I hate Uber’s employment practices, and I hate their “doesn’t apply to me” approach to regulation. But they’ve really made it possible to get around the city (and to the airport) effectively those times when public transit isn’t a viable option for some reason or another.

        • Tyro

          DC did not have a medallion system. The consequence, ultimately, was that cabs were extremely low quality (they were typically bought from NYC that were no longer allowed to be driven there), and service was poor, since few people could make a living at it. Uber provided two things: a guarantee that you would be picked up, and higher quality vehicles. But that is temporary: soon Uber X will regress back towards the mean.

          • Richard Gadsden

            Manchester (UK) doesn’t have a medallion system in the US sense, but there are proper regulations. To be a flag-down car, you have to drive a London-style taxi that is no more than X years old and both vehicle and driver must have a licence. There is no limit on the numbers of vehicles and drivers that can hold licences, but they can be withdrawn (e.g. drivers that commit a motoring, sexual or violent offence lose their taxi licence).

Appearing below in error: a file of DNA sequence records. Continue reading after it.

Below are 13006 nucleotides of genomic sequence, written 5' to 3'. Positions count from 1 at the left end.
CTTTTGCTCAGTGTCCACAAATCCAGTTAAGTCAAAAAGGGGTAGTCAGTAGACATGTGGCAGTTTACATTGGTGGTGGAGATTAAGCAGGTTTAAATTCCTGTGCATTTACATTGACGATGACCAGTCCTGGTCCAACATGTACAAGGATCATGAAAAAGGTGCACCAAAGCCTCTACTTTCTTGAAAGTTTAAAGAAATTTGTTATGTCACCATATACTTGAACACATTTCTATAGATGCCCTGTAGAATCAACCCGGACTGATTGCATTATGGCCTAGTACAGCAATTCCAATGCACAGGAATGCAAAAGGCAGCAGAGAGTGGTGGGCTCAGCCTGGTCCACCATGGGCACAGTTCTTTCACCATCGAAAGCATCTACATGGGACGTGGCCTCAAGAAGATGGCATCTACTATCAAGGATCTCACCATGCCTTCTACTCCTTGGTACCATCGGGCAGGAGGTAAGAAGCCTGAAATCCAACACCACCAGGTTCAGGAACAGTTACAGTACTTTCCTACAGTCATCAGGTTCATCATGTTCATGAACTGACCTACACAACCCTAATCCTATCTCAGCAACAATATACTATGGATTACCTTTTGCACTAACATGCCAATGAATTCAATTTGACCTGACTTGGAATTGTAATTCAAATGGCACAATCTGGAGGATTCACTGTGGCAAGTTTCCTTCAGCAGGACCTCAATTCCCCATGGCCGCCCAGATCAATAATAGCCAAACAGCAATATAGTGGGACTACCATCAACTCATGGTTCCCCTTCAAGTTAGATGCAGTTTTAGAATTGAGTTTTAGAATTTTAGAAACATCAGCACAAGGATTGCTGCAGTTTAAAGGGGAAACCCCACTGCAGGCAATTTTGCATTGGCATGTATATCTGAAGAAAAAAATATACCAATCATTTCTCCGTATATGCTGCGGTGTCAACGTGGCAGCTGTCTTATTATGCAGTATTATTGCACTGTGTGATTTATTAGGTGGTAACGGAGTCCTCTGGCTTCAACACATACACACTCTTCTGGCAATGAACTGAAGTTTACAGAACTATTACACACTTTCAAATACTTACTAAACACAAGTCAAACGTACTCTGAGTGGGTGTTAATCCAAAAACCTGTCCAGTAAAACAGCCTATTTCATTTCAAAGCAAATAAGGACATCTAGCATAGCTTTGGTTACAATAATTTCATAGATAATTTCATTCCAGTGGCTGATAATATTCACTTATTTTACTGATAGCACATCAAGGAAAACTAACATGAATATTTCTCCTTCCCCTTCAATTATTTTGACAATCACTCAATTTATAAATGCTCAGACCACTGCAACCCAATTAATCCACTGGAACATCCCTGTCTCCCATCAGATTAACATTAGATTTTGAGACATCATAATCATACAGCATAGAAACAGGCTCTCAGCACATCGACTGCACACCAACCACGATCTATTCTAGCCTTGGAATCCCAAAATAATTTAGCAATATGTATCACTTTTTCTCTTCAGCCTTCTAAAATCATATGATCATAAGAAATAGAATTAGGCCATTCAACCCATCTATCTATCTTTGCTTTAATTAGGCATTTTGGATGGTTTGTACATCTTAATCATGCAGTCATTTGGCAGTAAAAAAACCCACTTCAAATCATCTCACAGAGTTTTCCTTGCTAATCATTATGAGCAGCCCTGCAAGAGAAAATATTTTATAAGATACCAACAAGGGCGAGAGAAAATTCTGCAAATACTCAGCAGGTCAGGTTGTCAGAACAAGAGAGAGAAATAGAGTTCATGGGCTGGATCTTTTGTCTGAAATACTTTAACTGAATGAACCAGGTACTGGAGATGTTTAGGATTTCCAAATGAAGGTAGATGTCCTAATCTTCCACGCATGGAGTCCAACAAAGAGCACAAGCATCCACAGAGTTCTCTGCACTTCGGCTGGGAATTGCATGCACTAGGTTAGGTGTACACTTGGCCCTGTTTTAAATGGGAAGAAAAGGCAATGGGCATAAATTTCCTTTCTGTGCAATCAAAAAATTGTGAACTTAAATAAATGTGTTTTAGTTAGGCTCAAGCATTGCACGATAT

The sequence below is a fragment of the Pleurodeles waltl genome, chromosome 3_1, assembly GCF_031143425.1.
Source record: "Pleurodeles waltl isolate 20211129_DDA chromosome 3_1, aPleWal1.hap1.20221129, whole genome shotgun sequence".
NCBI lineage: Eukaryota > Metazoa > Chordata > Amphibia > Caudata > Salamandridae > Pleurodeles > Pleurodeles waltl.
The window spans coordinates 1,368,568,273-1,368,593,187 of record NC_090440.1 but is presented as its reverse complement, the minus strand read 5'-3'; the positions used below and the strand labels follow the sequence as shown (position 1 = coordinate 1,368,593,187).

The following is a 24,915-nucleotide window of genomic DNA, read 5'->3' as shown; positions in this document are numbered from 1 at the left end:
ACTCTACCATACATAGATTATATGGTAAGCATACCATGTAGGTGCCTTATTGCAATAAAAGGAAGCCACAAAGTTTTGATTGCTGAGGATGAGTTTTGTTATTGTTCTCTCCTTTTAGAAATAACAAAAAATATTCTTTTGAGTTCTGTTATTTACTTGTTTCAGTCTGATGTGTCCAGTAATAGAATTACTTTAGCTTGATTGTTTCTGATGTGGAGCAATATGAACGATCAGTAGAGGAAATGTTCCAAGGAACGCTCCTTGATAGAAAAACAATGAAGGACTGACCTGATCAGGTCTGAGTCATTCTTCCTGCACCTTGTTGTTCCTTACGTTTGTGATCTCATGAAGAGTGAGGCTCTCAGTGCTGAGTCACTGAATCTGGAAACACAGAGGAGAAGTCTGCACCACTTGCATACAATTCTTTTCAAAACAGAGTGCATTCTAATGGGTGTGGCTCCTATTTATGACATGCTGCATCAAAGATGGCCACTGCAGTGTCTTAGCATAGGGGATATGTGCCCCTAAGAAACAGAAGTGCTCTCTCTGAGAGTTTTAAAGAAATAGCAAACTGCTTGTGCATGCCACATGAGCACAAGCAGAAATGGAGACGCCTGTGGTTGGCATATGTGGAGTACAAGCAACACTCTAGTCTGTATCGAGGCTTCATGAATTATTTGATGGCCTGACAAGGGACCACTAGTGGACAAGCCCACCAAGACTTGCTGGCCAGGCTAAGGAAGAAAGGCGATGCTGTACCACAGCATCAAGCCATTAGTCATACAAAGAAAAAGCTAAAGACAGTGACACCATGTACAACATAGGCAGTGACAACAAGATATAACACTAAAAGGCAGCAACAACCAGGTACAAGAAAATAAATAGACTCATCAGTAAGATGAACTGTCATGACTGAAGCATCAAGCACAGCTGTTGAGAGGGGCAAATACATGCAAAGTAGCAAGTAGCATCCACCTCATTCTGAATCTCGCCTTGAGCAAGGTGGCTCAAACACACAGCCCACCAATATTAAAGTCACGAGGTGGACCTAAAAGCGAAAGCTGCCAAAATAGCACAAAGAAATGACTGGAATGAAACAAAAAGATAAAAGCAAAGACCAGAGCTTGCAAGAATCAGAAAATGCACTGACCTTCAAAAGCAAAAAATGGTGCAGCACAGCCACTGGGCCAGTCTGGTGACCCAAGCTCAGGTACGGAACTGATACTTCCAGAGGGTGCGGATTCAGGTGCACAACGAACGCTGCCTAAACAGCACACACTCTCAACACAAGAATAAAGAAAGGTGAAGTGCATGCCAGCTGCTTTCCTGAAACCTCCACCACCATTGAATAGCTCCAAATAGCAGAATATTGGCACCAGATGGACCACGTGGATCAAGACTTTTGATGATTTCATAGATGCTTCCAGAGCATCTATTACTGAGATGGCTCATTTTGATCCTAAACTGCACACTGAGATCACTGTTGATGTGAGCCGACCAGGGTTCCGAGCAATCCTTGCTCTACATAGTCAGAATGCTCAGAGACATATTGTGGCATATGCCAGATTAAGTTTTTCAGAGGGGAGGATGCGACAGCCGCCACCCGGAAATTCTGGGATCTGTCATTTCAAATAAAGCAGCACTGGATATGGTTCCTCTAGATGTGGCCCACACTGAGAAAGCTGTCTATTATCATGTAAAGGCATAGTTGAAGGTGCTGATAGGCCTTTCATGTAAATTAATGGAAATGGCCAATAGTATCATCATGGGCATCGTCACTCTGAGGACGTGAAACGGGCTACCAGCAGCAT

For call-hire cars (including Uber), you can use a regular vehicle, but the vehicle must be marked (a yellow sticker on the side with the name of the cab company) and the driver and vehicle have to hold call-hire licences. Again, there’s no limit on the numbers, but there are minimum standards.

            Flag-down cars must charge a set rate (so much per mile plus so much per stationary minute, with additional fees for late-nights and airport runs); call-hire cars can either use a meter, in which case they must clearly display the rate-card, or they can agree a price with the passenger in advance.

            This is typical regulation for the UK. London is slightly different in ways that inflate flag-down pricing and lower call-hire quality, which has created a larger market opportunity for Uber – Uber Manchester is basically a call-hire company with an app instead of a phone number.

            By setting an appropriate minimum standard, you avoid the market-flooding problem that drives down vehicle and service quality, because you don’t get bottom-feeders in the market in the first place, but you also see supply and demand settle so that the number of cars on the road is sufficient to cover reasonable demand levels.

      • hubert horan

        The “Uber heroically broke the evil medallion monopoly” is pure PR/propaganda and is not supported by objective economic evidence.